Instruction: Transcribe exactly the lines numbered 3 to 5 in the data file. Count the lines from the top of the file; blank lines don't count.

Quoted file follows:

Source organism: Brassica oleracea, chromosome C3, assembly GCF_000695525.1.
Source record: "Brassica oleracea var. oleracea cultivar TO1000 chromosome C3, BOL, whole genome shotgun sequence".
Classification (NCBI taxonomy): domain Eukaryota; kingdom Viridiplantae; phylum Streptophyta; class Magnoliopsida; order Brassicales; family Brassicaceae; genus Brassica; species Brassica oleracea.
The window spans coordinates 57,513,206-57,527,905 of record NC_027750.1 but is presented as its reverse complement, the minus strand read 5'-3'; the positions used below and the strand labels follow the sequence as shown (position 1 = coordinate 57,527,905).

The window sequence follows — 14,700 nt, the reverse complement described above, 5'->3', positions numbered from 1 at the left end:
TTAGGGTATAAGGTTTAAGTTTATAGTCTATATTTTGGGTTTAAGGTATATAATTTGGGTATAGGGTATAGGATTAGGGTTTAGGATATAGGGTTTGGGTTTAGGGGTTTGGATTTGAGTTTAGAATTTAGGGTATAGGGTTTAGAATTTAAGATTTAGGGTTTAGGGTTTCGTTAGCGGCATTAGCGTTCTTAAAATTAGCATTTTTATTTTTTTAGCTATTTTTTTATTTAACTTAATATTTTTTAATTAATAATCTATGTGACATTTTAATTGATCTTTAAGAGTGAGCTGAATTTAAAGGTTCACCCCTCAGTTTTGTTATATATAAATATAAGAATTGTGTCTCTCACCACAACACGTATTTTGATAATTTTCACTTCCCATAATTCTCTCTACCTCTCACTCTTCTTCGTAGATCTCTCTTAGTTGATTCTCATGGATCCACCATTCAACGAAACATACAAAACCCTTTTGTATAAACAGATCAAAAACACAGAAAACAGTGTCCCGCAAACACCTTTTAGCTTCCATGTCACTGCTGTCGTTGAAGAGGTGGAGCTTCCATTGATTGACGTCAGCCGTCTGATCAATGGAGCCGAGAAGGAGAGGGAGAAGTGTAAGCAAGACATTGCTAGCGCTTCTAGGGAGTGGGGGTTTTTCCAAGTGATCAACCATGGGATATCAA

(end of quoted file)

Classification (NCBI taxonomy): domain Eukaryota; kingdom Viridiplantae; phylum Streptophyta; class Magnoliopsida; order Brassicales; family Brassicaceae; genus Brassica; species Brassica oleracea.
The window spans coordinates 57,513,206-57,527,905 of record NC_027750.1 but is presented as its reverse complement, the minus strand read 5'-3'; the positions used below and the strand labels follow the sequence as shown (position 1 = coordinate 57,527,905).

The window sequence follows — 14,700 nt, the reverse complement described above, 5'->3', positions numbered from 1 at the left end: